- Business leaders will need to make smarter use of workforce data to win employees' trust if they want to grow their organization's bottom line, Accenture Strategy concluded in "Decoding Organizational DNA," a global survey of 1,400 C-level executives and 10,000 workers.
- According to the report, 62% of C-level executives said their organizations are using new technologies to collect data on their workers, but less than one-third said they think they're using the data responsibly. More than half of workers said using new sources of workforce data can damage trust, but 92% are open to their company collecting data on their work if it improves their performance or well-being or generates personal benefits. Almost two-thirds of employees said that recent scandals over the misuse of data has them worried that their employee data will be compromised. About the same amount of workers would trade their work-related data for more-customized compensation, benefits and rewards; 61% would do the same for more customized learning and development opportunities.
- The report recommended that employers use data responsibly by: 1) giving workers far more control over their own data; 2) sharing the responsibility of data use across the C-suite and getting workers involved in designing data systems; and 3) using artificial intelligence and other technologies to give employees more growth opportunities and improve diversity and fairness.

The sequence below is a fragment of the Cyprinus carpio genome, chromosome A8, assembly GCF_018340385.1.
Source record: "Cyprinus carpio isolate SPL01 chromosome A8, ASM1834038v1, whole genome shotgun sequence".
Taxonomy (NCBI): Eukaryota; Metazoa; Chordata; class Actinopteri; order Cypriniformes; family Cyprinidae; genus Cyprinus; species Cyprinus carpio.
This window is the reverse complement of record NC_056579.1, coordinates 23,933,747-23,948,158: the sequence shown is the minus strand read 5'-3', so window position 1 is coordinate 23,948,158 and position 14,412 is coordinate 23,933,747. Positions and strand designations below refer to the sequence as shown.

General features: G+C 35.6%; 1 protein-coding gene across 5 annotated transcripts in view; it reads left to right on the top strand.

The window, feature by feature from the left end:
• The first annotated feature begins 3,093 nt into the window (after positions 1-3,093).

Employees have reason to be concerned that any data collected on them might be used inappropriately. That makes employee-employer trust a needed element in a workplace, Ellyn Shook, Accenture's chief leadership and HR officer, said in a statement. "At a time when companies are using newly available workforce data to drive greater value, responsible leadership is the key to building employee trust," Shook said. "Trust is the ultimate currency — it's the path to innovation and fuels growth by unlocking people's potential."
Organizations that lack trust, a positive culture and career development opportunities are rated the worst employers, according to a 24/7 Wall Street report. Organizations where management isn't trusted often fail to let employees in on how the business is performing and what long- and short-term goals it has made. When collecting workforce data, employers can make trust the focus of their efforts by getting workers involved in the process.